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Dec 22, 2017

Atyant to buy JEKPL under bankruptcy code

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A bankruptcy case involving JEKPL Pvt Ltd has been resolved, becoming the first to close after the government recently barred promoters from bidding for their companies. Private equity firm Atyant Capital, which had earlier invested in Balaji Telefilms, will buy out the company.

The resolution plan is for a full takeover of the existing shareholding and management of the company, an official said, adding that banks may have to take a haircut of 70-75% in this case. The company's total debt was about Rs 600 crore. The corporate insolvency resolution process against JEKPL was initiated on March 17.

Atyant Capital, an India-focused private investment fund, could not be reached immediately for comment. "Several round of discussions were held and the committee of creditors approved this plan by more than 80% voting rights," the official said. State Bank of India, which had been absent during the voting, later concurred with the committee of creditors.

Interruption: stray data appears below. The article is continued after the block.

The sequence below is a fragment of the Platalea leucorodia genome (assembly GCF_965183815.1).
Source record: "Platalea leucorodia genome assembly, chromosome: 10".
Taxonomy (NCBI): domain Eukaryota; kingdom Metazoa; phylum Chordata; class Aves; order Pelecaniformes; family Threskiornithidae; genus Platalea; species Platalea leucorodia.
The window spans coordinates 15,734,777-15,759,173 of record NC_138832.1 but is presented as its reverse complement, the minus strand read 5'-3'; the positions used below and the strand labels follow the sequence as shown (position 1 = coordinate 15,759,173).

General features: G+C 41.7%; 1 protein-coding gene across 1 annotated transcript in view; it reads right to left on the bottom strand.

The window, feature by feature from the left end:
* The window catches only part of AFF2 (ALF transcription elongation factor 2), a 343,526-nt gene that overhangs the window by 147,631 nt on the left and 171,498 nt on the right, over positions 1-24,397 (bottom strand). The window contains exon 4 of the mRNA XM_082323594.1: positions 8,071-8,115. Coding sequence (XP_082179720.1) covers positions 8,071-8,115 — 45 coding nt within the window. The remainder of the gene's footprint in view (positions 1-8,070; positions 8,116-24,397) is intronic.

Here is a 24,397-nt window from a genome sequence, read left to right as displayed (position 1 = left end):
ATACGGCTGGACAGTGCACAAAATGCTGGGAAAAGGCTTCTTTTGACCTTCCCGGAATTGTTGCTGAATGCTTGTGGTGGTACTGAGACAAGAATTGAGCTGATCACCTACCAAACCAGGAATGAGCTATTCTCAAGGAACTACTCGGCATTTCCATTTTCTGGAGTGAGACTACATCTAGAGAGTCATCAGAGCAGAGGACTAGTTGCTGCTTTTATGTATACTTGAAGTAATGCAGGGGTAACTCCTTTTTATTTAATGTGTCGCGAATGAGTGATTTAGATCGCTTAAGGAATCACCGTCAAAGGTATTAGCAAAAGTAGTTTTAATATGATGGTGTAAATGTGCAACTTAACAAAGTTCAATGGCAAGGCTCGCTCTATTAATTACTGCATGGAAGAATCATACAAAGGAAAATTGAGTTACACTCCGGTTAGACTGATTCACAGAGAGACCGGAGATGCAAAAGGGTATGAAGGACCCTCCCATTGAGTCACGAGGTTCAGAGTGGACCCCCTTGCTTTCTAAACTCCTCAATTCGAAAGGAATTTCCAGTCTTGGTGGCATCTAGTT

The Allahabad National Company and Law Tribunal said in its judgment that "this court being an adjudicating authority is not expected to substitute its view with commercial wisdom of resolution professional (RP) and committee of creditors (COC) nor should it deal with technical complexity and merits of resolution plan unless it is found contrary to the express provisions of law and goes against public interest."

Earlier, the tribunal had rejected a Rs 625 crore claim of Exim Bank on JEKPL Pvt Ltd to be treated as financial debt. Exim Bank had approached the tribunal after resolution professional Mukesh Mohan rejected its claim to treat the counter corporate guarantee of Rs 625 crore given to JEKPL as a valid claim under 'financial debt' and to include it in the committee of creditors with a voting share proportional to its amount of claims.

The government recently amended the Insolvency and Bankruptcy Code to prevent any promoter with a non-performing loan for more than one year from becoming a resolution participant.

"There will be heavy haircuts in the 70-80% range if bidders are restricted. It gives inflexibility for bankers who have to accept the second-highest bid after the promoter. The other option is to liquidate. In many cases, the promoter is the sole bidder," said Manoj Kumar, a partner at Corporate Professionals.